I was recently asked by an insurance broker to help one of his clients develop a business continuity plan because the client’s insurer was insisting on a plan being developed if the risk was to be renewed. The client is a small family owned niche manufacturing company, that’s been in existence for over 100 years, and the managing director really didn’t see the point in developing a plan – and certainly was not keen on paying anyone to help him.

Because he needed the insurance cover he had to go ahead, but to make it more palatable, my broker friend came up with what was to me, a new concept in business continuity. He explained to me that what the client required was an entry level business continuity plan, and that maybe in later years this could be enhanced.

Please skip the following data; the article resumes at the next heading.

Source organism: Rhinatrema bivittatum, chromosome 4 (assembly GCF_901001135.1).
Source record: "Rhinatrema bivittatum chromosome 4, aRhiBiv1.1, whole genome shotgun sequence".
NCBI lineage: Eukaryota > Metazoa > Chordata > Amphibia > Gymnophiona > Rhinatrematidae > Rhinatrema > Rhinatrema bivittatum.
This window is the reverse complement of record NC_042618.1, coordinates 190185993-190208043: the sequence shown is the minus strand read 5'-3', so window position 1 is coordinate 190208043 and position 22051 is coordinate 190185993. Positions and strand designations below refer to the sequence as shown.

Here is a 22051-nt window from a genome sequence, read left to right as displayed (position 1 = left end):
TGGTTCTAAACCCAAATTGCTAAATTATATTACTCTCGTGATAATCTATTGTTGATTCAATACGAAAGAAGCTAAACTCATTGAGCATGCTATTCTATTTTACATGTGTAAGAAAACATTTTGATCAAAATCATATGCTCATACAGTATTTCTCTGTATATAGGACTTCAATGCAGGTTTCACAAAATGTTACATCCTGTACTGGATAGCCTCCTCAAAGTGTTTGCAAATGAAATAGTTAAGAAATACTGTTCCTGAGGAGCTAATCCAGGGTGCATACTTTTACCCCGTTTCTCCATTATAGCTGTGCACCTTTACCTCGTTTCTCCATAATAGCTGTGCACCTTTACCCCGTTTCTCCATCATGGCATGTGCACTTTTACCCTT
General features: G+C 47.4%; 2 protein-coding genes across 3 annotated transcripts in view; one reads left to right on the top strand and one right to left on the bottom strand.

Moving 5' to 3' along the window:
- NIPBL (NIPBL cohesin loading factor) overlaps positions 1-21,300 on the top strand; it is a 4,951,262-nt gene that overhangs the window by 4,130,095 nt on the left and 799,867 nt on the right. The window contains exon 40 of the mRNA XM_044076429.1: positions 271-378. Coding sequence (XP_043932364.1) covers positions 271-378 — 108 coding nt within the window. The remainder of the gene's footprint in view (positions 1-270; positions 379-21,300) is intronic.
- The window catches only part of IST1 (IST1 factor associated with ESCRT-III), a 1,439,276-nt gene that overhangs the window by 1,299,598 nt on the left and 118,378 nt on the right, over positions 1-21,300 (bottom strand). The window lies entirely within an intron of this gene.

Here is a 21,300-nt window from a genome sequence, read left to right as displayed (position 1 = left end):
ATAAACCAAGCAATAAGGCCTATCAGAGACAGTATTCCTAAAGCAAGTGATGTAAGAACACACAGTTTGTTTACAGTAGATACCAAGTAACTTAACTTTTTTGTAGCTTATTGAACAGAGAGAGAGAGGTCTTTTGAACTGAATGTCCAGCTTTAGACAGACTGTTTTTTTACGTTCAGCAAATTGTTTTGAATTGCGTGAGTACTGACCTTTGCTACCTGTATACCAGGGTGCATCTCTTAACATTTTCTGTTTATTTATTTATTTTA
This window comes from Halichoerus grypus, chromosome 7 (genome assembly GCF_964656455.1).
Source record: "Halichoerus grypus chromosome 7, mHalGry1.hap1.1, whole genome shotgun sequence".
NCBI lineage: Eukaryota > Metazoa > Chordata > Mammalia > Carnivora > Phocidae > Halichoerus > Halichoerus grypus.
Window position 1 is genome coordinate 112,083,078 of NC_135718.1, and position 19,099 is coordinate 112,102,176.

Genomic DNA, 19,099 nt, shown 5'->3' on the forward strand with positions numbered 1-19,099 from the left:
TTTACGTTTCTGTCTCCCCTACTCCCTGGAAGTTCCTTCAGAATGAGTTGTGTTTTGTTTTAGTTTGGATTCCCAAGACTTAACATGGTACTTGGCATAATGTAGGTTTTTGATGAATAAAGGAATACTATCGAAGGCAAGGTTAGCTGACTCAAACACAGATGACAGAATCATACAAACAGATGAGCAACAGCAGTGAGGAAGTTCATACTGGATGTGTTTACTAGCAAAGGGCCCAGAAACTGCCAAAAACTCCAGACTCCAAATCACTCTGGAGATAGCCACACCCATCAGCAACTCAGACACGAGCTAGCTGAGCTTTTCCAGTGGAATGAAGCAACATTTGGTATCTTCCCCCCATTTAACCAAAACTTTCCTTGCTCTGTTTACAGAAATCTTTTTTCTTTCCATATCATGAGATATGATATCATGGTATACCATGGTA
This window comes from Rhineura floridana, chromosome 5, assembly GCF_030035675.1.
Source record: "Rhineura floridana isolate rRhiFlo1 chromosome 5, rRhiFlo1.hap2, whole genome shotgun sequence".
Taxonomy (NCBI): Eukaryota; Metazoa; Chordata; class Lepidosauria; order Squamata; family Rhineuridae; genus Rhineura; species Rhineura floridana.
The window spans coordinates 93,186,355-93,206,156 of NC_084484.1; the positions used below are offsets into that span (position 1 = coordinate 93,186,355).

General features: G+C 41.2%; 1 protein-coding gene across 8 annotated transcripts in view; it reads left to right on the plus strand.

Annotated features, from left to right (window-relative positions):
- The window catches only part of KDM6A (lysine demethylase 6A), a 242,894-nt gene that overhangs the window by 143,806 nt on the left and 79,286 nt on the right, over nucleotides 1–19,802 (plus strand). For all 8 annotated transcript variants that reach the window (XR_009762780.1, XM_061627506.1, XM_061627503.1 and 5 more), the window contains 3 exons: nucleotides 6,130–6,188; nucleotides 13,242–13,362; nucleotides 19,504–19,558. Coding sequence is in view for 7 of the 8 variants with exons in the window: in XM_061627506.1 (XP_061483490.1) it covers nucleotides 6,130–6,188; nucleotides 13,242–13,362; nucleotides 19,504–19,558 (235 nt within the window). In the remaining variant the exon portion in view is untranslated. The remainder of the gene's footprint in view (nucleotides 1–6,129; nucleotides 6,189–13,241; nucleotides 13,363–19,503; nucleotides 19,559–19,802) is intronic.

The client seemed satisfied that this was what he required, presumably because it implies something that is quick, easy, and cheap, but it has left me with a bit of a problem. I have a few ideas, and will be meeting with the client again shortly to work with him to create his entry level plan, but the definition of such a plan doesn’t immediately stand out in the business continuity standards and guidelines that I’m familiar with.